Socioeconomic Status and Brain
What is socioeconomic status (SES), and why would a cognitive neuroscientist be interested in it?
Volumes have been written about the first question, but for present purposes I will simply say that virtually all societies have better off and less well off citizens, and that differences in material wealth tend to be accompanied by noneconomic characteristics that play an important role in physical and mental development: These include social prestige, educational opportunity and attainment, and control over various aspects of one’s life. SES refers to this compound of economic and social factors.
The relevance of SES to cognitive neuroscience lies in its surprisingly strong relationship to cognitive ability as measured by IQ and school achievement, beginning in early childhood. Which neurocognitive systems are implicated in these SES gradients in psychological functioning, and what causes the gradients? These are questions for cognitive neuroscience.
Early work from my lab addressed the first question. By describing the cognitive correlates of childhood SES in terms of a general cognitive neuroscience model of the mind, rather than in terms of standardized test scores, we would then be in a position to bring the explanatory framework of cognitive neuroscience to bear on questions of causality and intervention. Three studies, undertaken with Kim Noble, Hallam Hurt and others, showed a fairly consistent profile of neurocognitive ability associated with SES in children of different ages (Noble, Norman & Farah, 2005; Farah, et al., 2006; Noble et al., 2007).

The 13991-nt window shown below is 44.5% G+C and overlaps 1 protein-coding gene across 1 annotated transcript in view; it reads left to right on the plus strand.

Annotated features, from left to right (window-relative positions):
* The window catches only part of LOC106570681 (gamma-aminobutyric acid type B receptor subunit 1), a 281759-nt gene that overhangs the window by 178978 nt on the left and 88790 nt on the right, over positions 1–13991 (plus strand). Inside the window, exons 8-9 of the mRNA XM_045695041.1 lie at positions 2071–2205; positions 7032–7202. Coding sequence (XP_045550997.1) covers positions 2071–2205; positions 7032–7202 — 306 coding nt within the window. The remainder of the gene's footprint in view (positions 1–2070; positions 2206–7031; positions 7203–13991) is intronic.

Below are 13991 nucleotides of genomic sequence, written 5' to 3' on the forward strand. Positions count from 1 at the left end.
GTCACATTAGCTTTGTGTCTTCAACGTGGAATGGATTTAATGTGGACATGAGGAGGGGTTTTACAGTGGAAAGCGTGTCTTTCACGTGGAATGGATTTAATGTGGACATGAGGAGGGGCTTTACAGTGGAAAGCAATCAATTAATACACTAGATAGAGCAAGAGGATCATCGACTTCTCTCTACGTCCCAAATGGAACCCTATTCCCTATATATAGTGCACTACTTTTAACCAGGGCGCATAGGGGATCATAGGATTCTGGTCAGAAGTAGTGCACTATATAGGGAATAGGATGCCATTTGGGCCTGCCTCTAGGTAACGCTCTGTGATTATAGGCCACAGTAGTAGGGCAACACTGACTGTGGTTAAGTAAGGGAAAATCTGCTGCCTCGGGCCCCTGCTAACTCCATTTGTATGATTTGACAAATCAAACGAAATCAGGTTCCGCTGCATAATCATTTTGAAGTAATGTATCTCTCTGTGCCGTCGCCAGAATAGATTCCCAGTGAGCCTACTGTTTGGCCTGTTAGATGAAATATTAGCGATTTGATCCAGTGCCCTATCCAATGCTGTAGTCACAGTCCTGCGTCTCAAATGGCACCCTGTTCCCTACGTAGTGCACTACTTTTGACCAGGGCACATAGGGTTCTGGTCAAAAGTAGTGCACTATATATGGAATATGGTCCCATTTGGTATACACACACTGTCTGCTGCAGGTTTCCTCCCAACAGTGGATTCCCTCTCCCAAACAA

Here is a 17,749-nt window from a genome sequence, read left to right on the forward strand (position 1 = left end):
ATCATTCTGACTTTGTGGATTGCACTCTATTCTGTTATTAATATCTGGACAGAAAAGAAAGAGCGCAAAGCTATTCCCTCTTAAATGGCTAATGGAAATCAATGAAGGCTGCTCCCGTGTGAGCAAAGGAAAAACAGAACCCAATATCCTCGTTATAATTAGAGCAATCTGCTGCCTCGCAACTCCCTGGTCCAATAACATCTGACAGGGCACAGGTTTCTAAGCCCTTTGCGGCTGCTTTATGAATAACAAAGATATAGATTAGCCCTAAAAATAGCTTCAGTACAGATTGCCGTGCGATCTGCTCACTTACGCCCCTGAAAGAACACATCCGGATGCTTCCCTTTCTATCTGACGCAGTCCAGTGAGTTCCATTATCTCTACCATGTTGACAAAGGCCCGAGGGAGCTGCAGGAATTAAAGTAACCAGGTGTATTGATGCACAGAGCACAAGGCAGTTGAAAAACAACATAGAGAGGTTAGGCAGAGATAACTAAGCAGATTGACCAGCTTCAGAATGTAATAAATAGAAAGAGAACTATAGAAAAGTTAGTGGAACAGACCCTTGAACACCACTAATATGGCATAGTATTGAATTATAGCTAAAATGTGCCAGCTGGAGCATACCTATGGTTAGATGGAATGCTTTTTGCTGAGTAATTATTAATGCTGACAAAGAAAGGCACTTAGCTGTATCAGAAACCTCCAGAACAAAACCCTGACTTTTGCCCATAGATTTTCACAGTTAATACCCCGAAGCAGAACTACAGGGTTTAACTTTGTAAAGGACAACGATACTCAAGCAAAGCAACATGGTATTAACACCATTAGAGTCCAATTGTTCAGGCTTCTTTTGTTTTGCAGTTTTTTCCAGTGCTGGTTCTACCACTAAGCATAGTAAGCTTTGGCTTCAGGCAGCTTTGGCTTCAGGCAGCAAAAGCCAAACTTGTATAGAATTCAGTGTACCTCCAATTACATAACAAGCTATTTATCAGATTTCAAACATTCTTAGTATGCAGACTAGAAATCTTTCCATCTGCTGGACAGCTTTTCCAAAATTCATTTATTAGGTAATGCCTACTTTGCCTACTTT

Subsequent work has been aimed at understanding the dimensions of childhood experience that cause these differences and the mechanisms by which the differences emerge. We have found that distinct aspects of early childhood experience (cognitive stimulation and parental nurturance) are predictive of distinct aspects of neurocognitive ability in later childhood (language and memory ability; Farah et al., 2008). Consistent with these results, and with animal research implicating stress and parenting behavior in hippocampal development, we found that early parental nurturance predicts hippocampal morphology in adolescence (Rao et al., 2010).
Current work, with Daniel Hackman, Gwen Lawson, and others, is aimed at testing the neuroendocrine and structural brain correlates of early experience, including childhood SES and associated differences in cognitive stimulation and parenting (Lawson et al in press). Other labs have begun to apply cognitive neuroscience to the study of SES, there is an emerging literature that offers new clues and constraints for theories of human development in socioeconomic context. We synthesized this literature in a TiCS review (Hackman & Farah, 2009).
People of low SES face enormous economic and social barriers to improving their lives. It is a tragic irony that they so often face this challenge with diminished capabilities as a result of the hardships experienced early in life. The ultimate goal of this research program is to understand and help break the cycle of poverty using insights from neuroscience.